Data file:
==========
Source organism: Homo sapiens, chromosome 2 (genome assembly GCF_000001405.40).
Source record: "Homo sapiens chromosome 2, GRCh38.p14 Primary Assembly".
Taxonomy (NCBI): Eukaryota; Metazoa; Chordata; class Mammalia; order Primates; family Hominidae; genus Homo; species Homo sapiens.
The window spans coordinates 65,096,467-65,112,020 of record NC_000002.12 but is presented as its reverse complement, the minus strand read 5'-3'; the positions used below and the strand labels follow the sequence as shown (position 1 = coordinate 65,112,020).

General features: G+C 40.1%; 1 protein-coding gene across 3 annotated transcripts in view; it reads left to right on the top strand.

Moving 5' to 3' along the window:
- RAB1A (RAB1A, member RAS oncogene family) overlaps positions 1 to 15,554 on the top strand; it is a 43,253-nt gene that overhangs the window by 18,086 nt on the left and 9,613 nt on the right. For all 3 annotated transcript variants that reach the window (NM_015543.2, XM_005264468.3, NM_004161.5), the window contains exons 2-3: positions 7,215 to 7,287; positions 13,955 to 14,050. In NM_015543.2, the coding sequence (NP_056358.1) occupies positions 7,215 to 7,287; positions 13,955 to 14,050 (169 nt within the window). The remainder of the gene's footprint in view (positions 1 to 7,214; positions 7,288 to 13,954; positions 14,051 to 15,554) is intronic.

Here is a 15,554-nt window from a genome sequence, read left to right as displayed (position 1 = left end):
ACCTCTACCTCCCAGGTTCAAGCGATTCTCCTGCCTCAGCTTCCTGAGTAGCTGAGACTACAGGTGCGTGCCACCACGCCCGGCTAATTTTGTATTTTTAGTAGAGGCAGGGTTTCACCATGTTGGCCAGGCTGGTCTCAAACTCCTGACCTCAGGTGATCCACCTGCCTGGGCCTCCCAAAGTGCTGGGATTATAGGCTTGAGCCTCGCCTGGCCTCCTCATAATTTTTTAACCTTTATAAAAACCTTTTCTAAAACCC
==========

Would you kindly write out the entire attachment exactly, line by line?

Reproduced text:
Source organism: Homo sapiens, chromosome 2 (genome assembly GCF_000001405.40).
Source record: "Homo sapiens chromosome 2, GRCh38.p14 Primary Assembly".
Taxonomy (NCBI): Eukaryota; Metazoa; Chordata; class Mammalia; order Primates; family Hominidae; genus Homo; species Homo sapiens.
The window spans coordinates 65,096,467-65,112,020 of record NC_000002.12 but is presented as its reverse complement, the minus strand read 5'-3'; the positions used below and the strand labels follow the sequence as shown (position 1 = coordinate 65,112,020).

General features: G+C 40.1%; 1 protein-coding gene across 3 annotated transcripts in view; it reads left to right on the top strand.

Moving 5' to 3' along the window:
- RAB1A (RAB1A, member RAS oncogene family) overlaps positions 1 to 15,554 on the top strand; it is a 43,253-nt gene that overhangs the window by 18,086 nt on the left and 9,613 nt on the right. For all 3 annotated transcript variants that reach the window (NM_015543.2, XM_005264468.3, NM_004161.5), the window contains exons 2-3: positions 7,215 to 7,287; positions 13,955 to 14,050. In NM_015543.2, the coding sequence (NP_056358.1) occupies positions 7,215 to 7,287; positions 13,955 to 14,050 (169 nt within the window). The remainder of the gene's footprint in view (positions 1 to 7,214; positions 7,288 to 13,954; positions 14,051 to 15,554) is intronic.

Here is a 15,554-nt window from a genome sequence, read left to right as displayed (position 1 = left end):
ACCTCTACCTCCCAGGTTCAAGCGATTCTCCTGCCTCAGCTTCCTGAGTAGCTGAGACTACAGGTGCGTGCCACCACGCCCGGCTAATTTTGTATTTTTAGTAGAGGCAGGGTTTCACCATGTTGGCCAGGCTGGTCTCAAACTCCTGACCTCAGGTGATCCACCTGCCTGGGCCTCCCAAAGTGCTGGGATTATAGGCTTGAGCCTCGCCTGGCCTCCTCATAATTTTTTAACCTTTATAAAAACCTTTTCTAAAACCC